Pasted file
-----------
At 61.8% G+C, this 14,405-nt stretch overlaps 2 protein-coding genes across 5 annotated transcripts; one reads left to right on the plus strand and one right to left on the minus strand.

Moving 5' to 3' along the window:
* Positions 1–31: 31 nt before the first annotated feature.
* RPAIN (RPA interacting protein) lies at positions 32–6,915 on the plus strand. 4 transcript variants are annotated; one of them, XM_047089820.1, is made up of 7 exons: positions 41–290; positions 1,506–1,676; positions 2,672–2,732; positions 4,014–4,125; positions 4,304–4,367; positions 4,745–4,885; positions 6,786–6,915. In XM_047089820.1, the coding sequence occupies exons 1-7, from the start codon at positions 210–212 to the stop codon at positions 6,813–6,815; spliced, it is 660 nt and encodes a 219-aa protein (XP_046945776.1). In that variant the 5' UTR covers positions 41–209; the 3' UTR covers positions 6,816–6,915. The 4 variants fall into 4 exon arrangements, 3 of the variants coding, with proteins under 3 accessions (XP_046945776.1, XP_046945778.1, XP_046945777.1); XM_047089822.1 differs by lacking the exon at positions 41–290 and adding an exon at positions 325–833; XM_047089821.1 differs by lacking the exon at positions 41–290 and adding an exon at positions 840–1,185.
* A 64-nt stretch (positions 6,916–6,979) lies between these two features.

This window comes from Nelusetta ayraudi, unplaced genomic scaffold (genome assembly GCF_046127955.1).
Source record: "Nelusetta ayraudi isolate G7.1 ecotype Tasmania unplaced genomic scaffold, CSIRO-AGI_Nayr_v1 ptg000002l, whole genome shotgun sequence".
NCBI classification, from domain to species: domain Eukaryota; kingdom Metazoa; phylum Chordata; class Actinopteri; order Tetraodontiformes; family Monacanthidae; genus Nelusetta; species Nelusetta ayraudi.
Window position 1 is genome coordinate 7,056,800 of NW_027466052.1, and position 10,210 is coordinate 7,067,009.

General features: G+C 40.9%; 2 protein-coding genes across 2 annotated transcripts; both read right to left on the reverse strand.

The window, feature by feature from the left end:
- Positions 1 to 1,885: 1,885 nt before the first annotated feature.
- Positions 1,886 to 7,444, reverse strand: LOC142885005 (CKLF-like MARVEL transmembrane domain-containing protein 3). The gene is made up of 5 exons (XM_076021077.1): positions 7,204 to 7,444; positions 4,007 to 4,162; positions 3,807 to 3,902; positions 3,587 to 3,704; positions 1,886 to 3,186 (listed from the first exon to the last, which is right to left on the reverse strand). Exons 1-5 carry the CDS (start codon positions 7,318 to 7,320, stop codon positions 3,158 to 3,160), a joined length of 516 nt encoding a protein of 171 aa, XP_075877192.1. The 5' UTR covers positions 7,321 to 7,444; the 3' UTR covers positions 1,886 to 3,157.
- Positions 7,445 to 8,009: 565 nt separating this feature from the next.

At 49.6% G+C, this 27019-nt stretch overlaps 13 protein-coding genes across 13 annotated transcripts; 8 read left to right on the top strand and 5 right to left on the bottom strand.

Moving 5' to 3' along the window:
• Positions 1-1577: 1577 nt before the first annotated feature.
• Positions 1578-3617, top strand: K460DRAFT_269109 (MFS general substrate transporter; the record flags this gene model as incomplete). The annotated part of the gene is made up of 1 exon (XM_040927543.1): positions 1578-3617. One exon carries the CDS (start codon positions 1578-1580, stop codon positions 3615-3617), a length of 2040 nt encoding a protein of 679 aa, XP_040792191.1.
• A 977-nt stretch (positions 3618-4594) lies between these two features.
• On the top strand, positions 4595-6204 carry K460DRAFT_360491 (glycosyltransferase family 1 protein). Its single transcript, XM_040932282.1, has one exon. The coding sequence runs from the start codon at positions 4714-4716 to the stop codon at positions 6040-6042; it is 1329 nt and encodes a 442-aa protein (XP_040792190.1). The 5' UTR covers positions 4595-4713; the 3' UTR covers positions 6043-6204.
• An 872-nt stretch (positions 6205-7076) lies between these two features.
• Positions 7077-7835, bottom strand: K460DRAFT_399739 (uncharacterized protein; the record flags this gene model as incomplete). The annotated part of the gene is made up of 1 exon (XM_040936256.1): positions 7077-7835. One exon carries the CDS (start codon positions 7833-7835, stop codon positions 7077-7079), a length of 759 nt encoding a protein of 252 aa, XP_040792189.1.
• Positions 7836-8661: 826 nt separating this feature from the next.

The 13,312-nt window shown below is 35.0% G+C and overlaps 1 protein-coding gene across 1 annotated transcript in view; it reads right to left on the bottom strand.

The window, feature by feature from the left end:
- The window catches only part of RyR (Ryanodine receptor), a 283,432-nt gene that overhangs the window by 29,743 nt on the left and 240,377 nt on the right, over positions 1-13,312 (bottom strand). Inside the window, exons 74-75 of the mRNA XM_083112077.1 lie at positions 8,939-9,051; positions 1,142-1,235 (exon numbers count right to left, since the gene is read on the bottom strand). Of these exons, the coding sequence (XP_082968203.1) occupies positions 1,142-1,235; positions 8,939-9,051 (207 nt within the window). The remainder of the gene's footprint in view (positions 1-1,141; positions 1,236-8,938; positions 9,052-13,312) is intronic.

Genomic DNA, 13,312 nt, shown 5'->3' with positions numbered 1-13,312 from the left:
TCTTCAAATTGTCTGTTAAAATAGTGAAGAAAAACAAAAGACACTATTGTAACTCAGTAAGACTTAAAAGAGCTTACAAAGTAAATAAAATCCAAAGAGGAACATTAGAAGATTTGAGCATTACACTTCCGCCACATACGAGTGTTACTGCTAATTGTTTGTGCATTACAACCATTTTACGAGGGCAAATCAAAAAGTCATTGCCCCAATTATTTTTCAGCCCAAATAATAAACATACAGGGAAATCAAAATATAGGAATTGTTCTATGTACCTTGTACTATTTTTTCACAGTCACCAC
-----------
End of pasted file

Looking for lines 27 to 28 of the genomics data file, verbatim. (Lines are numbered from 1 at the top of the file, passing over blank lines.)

Genomic DNA, 13,312 nt, shown 5'->3' with positions numbered 1-13,312 from the left:
TCTTCAAATTGTCTGTTAAAATAGTGAAGAAAAACAAAAGACACTATTGTAACTCAGTAAGACTTAAAAGAGCTTACAAAGTAAATAAAATCCAAAGAGGAACATTAGAAGATTTGAGCATTACACTTCCGCCACATACGAGTGTTACTGCTAATTGTTTGTGCATTACAACCATTTTACGAGGGCAAATCAAAAAGTCATTGCCCCAATTATTTTTCAGCCCAAATAATAAACATACAGGGAAATCAAAATATAGGAATTGTTCTATGTACCTTGTACTATTTTTTCACAGTCACCAC